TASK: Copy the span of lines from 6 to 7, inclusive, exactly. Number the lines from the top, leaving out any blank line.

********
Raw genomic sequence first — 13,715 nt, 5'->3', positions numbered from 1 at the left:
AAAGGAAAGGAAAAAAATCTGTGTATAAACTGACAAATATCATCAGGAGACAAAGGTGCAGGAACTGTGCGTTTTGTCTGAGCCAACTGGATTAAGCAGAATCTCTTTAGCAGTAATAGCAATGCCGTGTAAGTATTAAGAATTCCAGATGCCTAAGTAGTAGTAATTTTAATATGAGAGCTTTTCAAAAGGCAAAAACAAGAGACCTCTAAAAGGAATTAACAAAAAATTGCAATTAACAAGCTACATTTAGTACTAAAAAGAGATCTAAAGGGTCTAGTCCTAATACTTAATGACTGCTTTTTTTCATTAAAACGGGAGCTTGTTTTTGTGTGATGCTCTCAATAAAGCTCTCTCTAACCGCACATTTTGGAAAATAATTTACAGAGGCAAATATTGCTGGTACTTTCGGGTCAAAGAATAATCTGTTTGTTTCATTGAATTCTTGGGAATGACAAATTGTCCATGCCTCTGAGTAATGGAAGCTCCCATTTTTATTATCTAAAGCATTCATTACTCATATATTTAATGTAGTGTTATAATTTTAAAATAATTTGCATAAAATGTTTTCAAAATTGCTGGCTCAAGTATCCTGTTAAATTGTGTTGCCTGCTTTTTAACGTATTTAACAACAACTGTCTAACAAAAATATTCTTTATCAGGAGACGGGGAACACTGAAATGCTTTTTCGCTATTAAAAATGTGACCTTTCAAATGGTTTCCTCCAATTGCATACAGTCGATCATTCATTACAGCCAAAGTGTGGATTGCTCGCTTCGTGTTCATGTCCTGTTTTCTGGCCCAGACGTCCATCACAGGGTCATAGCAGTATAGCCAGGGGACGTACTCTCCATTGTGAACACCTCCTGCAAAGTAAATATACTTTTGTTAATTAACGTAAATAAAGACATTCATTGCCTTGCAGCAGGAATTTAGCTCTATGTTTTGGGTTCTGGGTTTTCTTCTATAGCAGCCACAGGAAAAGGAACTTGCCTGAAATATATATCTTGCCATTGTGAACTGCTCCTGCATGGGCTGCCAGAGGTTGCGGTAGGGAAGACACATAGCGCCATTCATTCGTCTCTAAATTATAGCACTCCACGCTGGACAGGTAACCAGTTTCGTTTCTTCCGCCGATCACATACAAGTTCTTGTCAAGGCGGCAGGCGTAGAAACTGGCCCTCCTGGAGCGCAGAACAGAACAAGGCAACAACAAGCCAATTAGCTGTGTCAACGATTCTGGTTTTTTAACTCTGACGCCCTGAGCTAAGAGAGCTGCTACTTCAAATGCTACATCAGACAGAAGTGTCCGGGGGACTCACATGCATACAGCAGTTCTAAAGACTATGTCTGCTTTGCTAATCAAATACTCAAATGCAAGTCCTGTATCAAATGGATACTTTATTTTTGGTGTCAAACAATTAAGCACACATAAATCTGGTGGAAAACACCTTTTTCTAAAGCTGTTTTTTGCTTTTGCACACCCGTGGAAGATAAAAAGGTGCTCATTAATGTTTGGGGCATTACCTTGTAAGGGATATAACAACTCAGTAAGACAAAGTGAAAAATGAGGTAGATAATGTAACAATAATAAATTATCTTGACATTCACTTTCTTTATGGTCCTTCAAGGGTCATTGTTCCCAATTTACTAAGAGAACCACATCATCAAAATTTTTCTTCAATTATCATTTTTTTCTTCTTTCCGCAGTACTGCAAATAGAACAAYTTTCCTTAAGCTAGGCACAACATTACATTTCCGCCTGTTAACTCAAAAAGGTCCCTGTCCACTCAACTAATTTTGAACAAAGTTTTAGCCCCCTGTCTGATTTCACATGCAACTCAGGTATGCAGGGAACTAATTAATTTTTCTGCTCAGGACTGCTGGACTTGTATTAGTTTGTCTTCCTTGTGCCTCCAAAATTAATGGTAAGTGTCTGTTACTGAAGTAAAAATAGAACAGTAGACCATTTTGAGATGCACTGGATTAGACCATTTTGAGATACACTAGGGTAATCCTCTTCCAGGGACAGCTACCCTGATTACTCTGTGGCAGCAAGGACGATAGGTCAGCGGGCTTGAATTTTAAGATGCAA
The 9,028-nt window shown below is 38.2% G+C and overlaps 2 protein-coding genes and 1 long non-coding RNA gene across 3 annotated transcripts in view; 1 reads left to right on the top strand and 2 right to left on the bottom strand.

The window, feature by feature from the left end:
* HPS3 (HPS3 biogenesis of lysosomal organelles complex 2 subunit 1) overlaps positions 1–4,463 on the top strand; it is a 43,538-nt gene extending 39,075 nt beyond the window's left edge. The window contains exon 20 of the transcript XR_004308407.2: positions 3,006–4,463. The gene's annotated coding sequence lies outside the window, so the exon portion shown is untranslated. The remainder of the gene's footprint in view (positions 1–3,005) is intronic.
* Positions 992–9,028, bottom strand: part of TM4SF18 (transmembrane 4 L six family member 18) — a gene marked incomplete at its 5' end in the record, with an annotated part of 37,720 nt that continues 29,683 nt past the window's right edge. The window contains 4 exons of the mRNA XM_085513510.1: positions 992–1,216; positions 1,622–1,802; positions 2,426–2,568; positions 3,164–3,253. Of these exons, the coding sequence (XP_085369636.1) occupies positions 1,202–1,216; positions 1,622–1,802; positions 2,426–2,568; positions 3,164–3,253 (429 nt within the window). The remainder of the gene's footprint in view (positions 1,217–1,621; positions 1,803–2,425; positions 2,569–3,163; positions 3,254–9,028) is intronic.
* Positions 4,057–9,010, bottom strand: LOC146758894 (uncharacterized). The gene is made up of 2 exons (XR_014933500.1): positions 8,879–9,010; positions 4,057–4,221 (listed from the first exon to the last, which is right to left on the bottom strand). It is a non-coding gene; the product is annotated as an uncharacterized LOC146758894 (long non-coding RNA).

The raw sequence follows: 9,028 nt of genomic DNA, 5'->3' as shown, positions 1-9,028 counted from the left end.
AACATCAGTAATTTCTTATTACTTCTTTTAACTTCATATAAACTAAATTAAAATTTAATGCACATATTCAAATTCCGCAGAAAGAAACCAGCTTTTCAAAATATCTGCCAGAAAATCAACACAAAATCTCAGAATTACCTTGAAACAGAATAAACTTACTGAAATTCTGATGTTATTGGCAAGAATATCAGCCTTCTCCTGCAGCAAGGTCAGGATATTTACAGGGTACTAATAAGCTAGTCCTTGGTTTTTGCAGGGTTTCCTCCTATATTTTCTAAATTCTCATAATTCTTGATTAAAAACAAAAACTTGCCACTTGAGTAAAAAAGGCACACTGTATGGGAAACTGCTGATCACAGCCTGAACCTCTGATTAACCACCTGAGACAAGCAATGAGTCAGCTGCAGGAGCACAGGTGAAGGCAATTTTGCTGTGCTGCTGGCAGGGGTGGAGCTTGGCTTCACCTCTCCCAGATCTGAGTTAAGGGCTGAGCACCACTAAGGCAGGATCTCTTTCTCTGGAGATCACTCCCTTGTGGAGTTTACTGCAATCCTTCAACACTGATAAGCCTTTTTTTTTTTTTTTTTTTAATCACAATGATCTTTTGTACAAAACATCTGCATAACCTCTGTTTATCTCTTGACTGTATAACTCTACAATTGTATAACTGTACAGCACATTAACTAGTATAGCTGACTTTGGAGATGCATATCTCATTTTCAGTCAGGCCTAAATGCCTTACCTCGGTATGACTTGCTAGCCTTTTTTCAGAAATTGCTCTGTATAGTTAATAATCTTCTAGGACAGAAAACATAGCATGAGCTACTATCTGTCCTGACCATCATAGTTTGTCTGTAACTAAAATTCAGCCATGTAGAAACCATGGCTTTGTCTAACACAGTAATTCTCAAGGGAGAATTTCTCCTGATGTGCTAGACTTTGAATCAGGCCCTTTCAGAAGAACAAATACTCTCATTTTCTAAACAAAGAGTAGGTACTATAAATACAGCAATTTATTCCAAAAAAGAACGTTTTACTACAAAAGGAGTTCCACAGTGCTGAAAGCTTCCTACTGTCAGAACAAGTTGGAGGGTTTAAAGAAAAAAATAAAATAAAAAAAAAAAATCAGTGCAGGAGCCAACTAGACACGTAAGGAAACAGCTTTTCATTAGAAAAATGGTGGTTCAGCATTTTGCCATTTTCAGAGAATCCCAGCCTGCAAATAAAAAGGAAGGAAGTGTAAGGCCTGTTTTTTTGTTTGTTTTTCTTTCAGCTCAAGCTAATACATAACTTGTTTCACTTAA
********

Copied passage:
* Positions 992–9,028, bottom strand: part of TM4SF18 (transmembrane 4 L six family member 18) — a gene marked incomplete at its 5' end in the record, with an annotated part of 37,720 nt that continues 29,683 nt past the window's right edge. The window contains 4 exons of the mRNA XM_085513510.1: positions 992–1,216; positions 1,622–1,802; positions 2,426–2,568; positions 3,164–3,253. Of these exons, the coding sequence (XP_085369636.1) occupies positions 1,202–1,216; positions 1,622–1,802; positions 2,426–2,568; positions 3,164–3,253 (429 nt within the window). The remainder of the gene's footprint in view (positions 1,217–1,621; positions 1,803–2,425; positions 2,569–3,163; positions 3,254–9,028) is intronic.
* Positions 4,057–9,010, bottom strand: LOC146758894 (uncharacterized). The gene is made up of 2 exons (XR_014933500.1): positions 8,879–9,010; positions 4,057–4,221 (listed from the first exon to the last, which is right to left on the bottom strand). It is a non-coding gene; the product is annotated as an uncharacterized LOC146758894 (long non-coding RNA).